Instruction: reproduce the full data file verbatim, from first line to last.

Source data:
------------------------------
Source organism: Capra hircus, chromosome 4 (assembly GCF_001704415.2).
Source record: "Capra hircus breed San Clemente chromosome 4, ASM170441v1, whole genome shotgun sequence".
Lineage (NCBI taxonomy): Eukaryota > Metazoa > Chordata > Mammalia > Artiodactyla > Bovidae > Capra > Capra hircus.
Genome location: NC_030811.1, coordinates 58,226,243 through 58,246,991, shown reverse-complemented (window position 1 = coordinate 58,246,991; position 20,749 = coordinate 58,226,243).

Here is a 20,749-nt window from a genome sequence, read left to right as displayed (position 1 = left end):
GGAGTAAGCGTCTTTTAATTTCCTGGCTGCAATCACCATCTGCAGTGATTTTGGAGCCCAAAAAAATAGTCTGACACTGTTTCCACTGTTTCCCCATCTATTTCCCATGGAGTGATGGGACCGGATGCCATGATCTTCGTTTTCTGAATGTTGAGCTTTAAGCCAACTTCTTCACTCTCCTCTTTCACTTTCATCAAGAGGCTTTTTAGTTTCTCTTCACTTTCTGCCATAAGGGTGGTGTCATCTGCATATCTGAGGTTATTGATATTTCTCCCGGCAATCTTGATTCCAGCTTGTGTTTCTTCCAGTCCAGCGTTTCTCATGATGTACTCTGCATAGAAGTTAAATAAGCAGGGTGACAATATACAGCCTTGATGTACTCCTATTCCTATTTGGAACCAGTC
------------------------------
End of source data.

Source organism: Capra hircus, chromosome 4 (assembly GCF_001704415.2).
Source record: "Capra hircus breed San Clemente chromosome 4, ASM170441v1, whole genome shotgun sequence".
Lineage (NCBI taxonomy): Eukaryota > Metazoa > Chordata > Mammalia > Artiodactyla > Bovidae > Capra > Capra hircus.
Genome location: NC_030811.1, coordinates 58,226,243 through 58,246,991, shown reverse-complemented (window position 1 = coordinate 58,246,991; position 20,749 = coordinate 58,226,243).

Here is a 20,749-nt window from a genome sequence, read left to right as displayed (position 1 = left end):
GGAGTAAGCGTCTTTTAATTTCCTGGCTGCAATCACCATCTGCAGTGATTTTGGAGCCCAAAAAAATAGTCTGACACTGTTTCCACTGTTTCCCCATCTATTTCCCATGGAGTGATGGGACCGGATGCCATGATCTTCGTTTTCTGAATGTTGAGCTTTAAGCCAACTTCTTCACTCTCCTCTTTCACTTTCATCAAGAGGCTTTTTAGTTTCTCTTCACTTTCTGCCATAAGGGTGGTGTCATCTGCATATCTGAGGTTATTGATATTTCTCCCGGCAATCTTGATTCCAGCTTGTGTTTCTTCCAGTCCAGCGTTTCTCATGATGTACTCTGCATAGAAGTTAAATAAGCAGGGTGACAATATACAGCCTTGATGTACTCCTATTCCTATTTGGAACCAGTC